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Road Infrastructure ready for mixed vehicle traffic flows

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Preparation of road infrastructure will help to harmonise and steer traffic flows

Soon road traffic will comprise a mixture of automated and non-automated vehicles. However, studies of real-world and computer-simulated mixed traffic flows show that efficiency and safety could decrease if no measures are taken to support the transition to automated driving and the coexistence of conventional and automated vehicles.

Transport and Mobility icon Transport and Mobility

This EU-funded INFRAMIX project investigated solutions for improving mixed traffic situations where automated and non-automated vehicles share the road. “INFRAMIX focused on how vehicles and drivers can be supported by new elements of physical and digital traffic infrastructure,” states project coordinator Martin Dirnwöber. Consortium members designed, upgraded, adapted and tested both physical and digital elements of the road infrastructure to ensure an uninterrupted, predictable, safe and efficient traffic flow. “This included ways of informing all types of vehicles about the road operator’s control commands, proposing new visual signs and electronic signals, whilst making sure the proposed adaptations do not jeopardise safety or quality of service,” Dirnwöber explains.

More information for drivers

Three key traffic scenarios formed the basis of INFRAMIX’s work. The first involved the assignment of lanes dedicated solely to automated traffic, while the second studied roadworks zones as major safety hotspots requiring efficient coordination of mixed traffic flows. The final scenario investigated the use of bottlenecks for real-time control of mixed traffic to avoid traffic flow degradation. Researchers developed algorithms for estimating traffic based on highly accurate real-time data. “These algorithms enabled the number of road sensors and related costs to be reduced by using data from connected vehicles,” notes Dirnwöber. “They also established simulation environments to evaluate different aspects of efficiency and traffic safety control strategies in mixed traffic environments, coupling them with real-world testing to enhance the scope of evaluation.” In addition, INFRAMIX developed an acceleration controller (ACC) to increase efficiency by adjusting the desired time gap to the leading vehicle. A mainstream traffic flow controller was also designed to provide information to drivers via variable speed limits (VSLs) message signs as was a controller for lane change advice for connected vehicles at bottlenecks.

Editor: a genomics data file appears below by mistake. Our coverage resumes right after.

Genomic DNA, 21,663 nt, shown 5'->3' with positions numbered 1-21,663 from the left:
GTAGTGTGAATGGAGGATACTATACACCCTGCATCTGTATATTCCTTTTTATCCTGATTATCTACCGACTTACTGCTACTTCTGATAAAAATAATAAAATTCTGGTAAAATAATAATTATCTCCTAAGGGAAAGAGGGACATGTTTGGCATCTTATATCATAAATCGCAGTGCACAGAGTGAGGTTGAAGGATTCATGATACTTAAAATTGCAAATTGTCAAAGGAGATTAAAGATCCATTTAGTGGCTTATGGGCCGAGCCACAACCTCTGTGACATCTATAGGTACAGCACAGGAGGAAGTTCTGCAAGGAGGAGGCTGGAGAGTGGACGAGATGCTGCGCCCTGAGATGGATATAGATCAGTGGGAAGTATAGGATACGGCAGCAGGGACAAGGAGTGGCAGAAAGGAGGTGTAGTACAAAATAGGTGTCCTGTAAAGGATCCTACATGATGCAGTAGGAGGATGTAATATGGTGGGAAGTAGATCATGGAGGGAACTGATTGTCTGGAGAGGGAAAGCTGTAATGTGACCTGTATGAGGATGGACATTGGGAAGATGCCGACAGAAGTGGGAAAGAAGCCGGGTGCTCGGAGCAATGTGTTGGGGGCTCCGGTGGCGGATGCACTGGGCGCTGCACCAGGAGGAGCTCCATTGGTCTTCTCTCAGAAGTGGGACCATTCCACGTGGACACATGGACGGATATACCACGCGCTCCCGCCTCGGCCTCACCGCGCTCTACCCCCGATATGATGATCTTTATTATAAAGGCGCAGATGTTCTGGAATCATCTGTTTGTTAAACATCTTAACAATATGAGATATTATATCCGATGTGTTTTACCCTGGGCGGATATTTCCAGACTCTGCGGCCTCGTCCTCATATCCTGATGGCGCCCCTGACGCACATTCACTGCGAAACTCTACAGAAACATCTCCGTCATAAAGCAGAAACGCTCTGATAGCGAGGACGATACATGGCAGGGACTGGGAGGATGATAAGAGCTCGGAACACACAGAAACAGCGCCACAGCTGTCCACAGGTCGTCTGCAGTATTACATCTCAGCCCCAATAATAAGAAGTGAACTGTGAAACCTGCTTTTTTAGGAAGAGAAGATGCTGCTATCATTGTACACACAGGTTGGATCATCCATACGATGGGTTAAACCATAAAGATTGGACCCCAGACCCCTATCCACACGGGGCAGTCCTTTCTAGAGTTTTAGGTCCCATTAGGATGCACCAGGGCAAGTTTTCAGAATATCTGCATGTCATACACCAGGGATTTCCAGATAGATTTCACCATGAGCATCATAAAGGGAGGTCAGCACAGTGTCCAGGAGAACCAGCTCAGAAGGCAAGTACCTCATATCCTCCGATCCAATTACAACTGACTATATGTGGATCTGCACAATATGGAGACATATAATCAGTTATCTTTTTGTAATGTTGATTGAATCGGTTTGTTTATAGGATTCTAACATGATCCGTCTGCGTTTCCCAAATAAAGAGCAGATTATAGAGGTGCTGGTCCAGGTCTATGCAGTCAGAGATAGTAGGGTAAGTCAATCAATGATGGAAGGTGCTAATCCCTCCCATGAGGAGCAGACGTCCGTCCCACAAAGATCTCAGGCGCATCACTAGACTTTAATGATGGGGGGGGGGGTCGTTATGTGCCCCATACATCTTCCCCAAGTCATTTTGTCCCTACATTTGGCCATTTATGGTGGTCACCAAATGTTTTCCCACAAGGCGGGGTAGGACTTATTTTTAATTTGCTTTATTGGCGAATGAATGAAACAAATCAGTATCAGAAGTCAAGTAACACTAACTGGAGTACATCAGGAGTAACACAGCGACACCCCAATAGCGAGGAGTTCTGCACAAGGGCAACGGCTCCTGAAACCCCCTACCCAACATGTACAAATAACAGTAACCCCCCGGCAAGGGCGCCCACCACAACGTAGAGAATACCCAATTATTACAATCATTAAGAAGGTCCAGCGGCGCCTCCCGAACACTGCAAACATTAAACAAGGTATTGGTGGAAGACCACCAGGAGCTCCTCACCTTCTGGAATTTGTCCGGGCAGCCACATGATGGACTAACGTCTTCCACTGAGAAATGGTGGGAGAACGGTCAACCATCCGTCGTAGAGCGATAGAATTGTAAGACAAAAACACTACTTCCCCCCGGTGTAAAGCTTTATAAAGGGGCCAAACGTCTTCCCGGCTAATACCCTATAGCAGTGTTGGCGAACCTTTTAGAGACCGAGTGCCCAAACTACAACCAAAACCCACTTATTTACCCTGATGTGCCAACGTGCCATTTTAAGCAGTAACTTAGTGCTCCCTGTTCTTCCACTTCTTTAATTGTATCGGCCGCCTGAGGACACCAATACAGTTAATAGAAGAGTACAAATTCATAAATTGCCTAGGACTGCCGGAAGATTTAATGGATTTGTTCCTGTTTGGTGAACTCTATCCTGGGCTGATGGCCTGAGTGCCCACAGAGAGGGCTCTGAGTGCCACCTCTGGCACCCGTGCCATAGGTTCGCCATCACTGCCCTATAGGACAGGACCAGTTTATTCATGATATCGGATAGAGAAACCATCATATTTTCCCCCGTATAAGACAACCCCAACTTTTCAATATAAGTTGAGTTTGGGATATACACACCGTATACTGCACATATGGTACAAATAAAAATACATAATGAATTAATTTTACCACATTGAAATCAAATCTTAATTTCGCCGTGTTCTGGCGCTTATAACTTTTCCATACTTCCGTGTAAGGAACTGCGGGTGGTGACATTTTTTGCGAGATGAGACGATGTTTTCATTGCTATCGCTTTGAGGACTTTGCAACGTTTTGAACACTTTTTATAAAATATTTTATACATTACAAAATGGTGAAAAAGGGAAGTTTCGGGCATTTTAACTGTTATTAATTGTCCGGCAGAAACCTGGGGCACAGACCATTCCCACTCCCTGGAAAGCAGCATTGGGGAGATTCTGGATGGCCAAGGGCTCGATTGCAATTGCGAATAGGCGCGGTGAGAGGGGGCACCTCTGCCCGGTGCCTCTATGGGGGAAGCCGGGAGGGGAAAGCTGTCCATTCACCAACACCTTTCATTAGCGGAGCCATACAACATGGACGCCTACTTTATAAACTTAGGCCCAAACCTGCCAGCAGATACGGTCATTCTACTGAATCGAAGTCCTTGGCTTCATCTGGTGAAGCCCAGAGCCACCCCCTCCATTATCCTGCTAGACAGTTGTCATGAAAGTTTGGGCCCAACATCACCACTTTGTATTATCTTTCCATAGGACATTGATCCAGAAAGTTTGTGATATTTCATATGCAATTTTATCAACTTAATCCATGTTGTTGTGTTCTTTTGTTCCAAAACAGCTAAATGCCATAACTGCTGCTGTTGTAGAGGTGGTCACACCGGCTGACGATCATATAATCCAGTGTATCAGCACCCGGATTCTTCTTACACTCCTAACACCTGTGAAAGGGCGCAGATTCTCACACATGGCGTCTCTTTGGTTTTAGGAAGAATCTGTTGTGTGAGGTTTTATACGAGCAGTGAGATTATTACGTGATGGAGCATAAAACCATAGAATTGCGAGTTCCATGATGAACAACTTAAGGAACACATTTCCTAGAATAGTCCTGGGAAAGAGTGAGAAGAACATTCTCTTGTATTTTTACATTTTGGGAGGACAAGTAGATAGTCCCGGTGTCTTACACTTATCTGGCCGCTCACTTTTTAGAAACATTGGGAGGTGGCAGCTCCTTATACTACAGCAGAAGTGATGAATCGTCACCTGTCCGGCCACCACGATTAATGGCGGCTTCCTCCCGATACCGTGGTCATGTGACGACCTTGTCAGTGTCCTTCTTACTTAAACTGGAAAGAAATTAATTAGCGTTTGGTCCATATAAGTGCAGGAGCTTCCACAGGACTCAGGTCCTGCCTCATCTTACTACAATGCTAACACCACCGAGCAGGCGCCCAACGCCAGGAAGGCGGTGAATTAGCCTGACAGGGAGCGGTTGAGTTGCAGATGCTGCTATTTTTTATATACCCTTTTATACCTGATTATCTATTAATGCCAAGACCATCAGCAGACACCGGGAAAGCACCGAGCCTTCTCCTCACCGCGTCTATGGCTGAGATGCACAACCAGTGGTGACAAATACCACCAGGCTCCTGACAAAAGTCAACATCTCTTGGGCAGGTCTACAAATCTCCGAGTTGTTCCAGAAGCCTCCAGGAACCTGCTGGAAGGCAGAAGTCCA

Greater efficiency

These measures were implemented in both the real world and simulation environments, including a combination of virtual and real-world testing. According to Dirnwöber: “The application of an ACC time gap controller could improve efficiency in case of delays by some 50 %. Meanwhile, advice on speed, communicated via VSLs to address conventional vehicles and via electronic messages to address connected and automated vehicles, could decrease delay times by 10 to 15 %.” When applied to a network, the infrastructure classification scheme for automated driving developed by INFRAMIX provides a clear overview of the functionalities of different levels of infrastructure support to automated driving. Furthermore, the traffic control strategies and the required physical and digital infrastructure, including the INFRAMIX management centre, have been implemented in two real-world test sites in Austria and Spain. INFRAMIX provided concrete solutions for improving efficiency and safety in areas containing roadwork zones and bottlenecks, which also could reduce emissions. “The project benefits stakeholder groups, such as policymakers, infrastructure operators, industry, researchers and key influencers in particular. In addition, the general public will benefit from a more efficient transport system once such solutions are implemented,” Dirnwöber points out.


INFRAMIX, traffic, infrastructure, automated vehicles, acceleration controller, variable speed limits, transport

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